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Where, ClassA has an operator as such, that returns ClassB:

class ClassA
{
public:
    ClassA();
    ClassB &operator[](int index);
}

If I want to access said operator from within ClassA's constructor, as so:

ClassA::ClassA()
{
    // How do I access the [] operator?
}

At the moment, as a work-around I'm just using a method called GetAtIndex(int index) which the [] operator calls, and so does the constructor.

It would be nice if I could access it in the same as as C# works:

// Note: This is C#
class ClassA
{
   ClassB this[int index]
   {
       get { /* ... */ }
       set { /* ... */ }
   }

   void ClassA()
   {
       this[0] = new ClassB();
   }
}

Note: I'm using g++

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Pretty much a duplicate of this question: stackoverflow.com/questions/702003/thisi/702015 –  Fred Larson Apr 6 '09 at 20:15
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6 Answers

up vote 8 down vote accepted

Try the following

(*this)[0] = ...
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Spot on, thanks! :) –  nbolton Apr 6 '09 at 19:35
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You can use:

this->operator[](0) = ...

or:

(*this)[0] = ...

But the syntax is a little awkward. I usually make another method called get and use that, e.g.:

ClassB& get(size_t index) {
    return this->operator[](0); // or something more direct
}

Then when you want to use it you can just say:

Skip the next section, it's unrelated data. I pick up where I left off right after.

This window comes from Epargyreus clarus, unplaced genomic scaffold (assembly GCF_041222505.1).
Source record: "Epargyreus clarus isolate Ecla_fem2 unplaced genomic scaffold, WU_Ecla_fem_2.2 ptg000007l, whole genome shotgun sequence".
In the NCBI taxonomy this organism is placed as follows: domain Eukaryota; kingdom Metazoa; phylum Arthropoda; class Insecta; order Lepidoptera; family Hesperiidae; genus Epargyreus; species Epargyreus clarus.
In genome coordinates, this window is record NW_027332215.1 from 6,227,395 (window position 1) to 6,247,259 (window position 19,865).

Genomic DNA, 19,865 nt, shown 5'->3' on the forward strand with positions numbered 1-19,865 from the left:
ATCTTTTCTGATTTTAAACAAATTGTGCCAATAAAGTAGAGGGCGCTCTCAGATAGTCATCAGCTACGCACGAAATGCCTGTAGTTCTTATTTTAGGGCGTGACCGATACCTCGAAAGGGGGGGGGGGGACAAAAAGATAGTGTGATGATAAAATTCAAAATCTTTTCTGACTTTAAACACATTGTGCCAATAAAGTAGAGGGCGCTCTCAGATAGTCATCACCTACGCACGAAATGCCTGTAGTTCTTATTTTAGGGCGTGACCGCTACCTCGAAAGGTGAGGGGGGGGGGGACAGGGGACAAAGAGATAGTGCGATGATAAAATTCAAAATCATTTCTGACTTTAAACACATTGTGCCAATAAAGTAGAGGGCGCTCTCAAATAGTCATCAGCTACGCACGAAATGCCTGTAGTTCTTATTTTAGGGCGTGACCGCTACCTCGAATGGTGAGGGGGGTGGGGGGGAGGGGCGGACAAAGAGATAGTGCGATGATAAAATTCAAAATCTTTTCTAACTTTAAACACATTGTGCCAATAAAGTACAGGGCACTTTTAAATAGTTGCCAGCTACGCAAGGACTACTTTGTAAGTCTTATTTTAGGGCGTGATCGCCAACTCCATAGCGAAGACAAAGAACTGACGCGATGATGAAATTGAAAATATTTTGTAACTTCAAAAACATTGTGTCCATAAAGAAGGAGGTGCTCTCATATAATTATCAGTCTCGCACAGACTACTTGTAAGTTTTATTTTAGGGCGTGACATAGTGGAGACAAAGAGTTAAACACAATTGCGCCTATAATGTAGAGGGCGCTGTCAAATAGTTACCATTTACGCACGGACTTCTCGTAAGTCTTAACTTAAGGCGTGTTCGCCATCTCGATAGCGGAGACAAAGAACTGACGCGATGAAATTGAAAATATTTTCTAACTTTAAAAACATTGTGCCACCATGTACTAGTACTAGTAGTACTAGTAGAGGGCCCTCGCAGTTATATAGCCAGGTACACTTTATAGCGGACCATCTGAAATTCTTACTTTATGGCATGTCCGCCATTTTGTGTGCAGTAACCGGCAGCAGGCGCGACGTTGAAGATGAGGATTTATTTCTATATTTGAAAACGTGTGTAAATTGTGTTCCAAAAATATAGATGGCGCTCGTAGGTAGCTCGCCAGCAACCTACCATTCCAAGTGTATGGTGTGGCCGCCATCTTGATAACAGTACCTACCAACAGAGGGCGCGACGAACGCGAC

this->get(0) = ...
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Another solution is to follow the STL style by making an "at" function:

const ClassB& at(int index) const
{
    return /* get it by index */;
}

ClassB& at(int index)
{
    return /* get it by index */;
}

const ClassB& operator[](unsigned index) const
{
    return at(index);
}

ClassB& operator[](unsigned index)
{
    return at(index);
}

But usually "at" does range checks (and possibly throws std::out_of_range) while [] does not, so you might make a private function (const and non-const) to factor both out:

public:
    const ClassB& at(int index) const
    {
        if ( /* out of range */ )
        {
            throw std::out_of_range( /* message */ );
        }

        return get(index);
    }

    ClassB& at(int index)
    {
        if ( /* out of range */ )
        {
            throw std::out_of_range( /* message */ );
        }

        return get(index);
    }

    const ClassB& operator[](unsigned index) const
    {
        return get(index);
    }

    ClassB& operator[](unsigned index)
    {
        return get(index);
    }

private:
    const ClassB& get(int index) const { return /* get it by index */; }
    ClassB& get(int index) { return /* get it by index */; }

Now you only have to maintain your get functions. Now you can call "get" in your constructor, or at, or (*this)[].

But doing "at" and all that is more complete.

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 ClassA::ClassA()
 {
     this->operator[]( someindex ) = whatever;
 }

But make sure that whatever member data the operator may depend on is fully constructed before you use it.

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Two different ways:

( *this ) [ index ] or this -> operator [ ] ( index )
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Here's another way, not sure if it's useful...

ClassA::ClassA()
{
    ClassA &_this = *this;
    _this[0] = someValue;
    _this[1] = someValue;
    _this[2] = someValue;
    _this[3] = someValue;
    _this[4] = someValue;
}
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1  
The third line should be "ClassA& _this = *this;" so you aren't making a copy of this. –  Matthew Crumley Apr 6 '09 at 19:51
    
Yea, this code is wrong. –  GManNickG Jul 14 '09 at 4:49
    
Oops :) - This code is now fixed. –  nbolton Jul 14 '09 at 14:10
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